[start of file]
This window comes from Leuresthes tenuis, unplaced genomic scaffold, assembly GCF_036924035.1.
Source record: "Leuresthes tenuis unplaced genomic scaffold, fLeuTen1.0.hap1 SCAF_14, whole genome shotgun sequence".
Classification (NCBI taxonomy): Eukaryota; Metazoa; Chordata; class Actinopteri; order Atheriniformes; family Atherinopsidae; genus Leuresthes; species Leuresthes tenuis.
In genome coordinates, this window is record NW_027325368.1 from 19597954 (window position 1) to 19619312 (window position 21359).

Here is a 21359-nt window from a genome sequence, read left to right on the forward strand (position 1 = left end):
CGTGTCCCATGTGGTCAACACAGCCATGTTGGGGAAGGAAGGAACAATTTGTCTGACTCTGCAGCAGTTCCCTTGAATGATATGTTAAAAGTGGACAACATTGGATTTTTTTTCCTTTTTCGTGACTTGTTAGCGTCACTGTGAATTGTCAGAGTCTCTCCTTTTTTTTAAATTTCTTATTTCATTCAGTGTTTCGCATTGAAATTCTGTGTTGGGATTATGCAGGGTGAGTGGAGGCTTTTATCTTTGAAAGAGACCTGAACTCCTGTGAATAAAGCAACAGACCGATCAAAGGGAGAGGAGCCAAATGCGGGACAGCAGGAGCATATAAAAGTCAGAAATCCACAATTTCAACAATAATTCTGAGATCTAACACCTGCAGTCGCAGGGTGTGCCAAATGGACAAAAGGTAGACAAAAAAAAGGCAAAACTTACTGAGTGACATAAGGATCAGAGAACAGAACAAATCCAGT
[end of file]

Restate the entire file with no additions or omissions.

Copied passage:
This window comes from Leuresthes tenuis, unplaced genomic scaffold, assembly GCF_036924035.1.
Source record: "Leuresthes tenuis unplaced genomic scaffold, fLeuTen1.0.hap1 SCAF_14, whole genome shotgun sequence".
Classification (NCBI taxonomy): Eukaryota; Metazoa; Chordata; class Actinopteri; order Atheriniformes; family Atherinopsidae; genus Leuresthes; species Leuresthes tenuis.
In genome coordinates, this window is record NW_027325368.1 from 19597954 (window position 1) to 19619312 (window position 21359).

Here is a 21359-nt window from a genome sequence, read left to right on the forward strand (position 1 = left end):
CGTGTCCCATGTGGTCAACACAGCCATGTTGGGGAAGGAAGGAACAATTTGTCTGACTCTGCAGCAGTTCCCTTGAATGATATGTTAAAAGTGGACAACATTGGATTTTTTTTCCTTTTTCGTGACTTGTTAGCGTCACTGTGAATTGTCAGAGTCTCTCCTTTTTTTTAAATTTCTTATTTCATTCAGTGTTTCGCATTGAAATTCTGTGTTGGGATTATGCAGGGTGAGTGGAGGCTTTTATCTTTGAAAGAGACCTGAACTCCTGTGAATAAAGCAACAGACCGATCAAAGGGAGAGGAGCCAAATGCGGGACAGCAGGAGCATATAAAAGTCAGAAATCCACAATTTCAACAATAATTCTGAGATCTAACACCTGCAGTCGCAGGGTGTGCCAAATGGACAAAAGGTAGACAAAAAAAAGGCAAAACTTACTGAGTGACATAAGGATCAGAGAACAGAACAAATCCAGT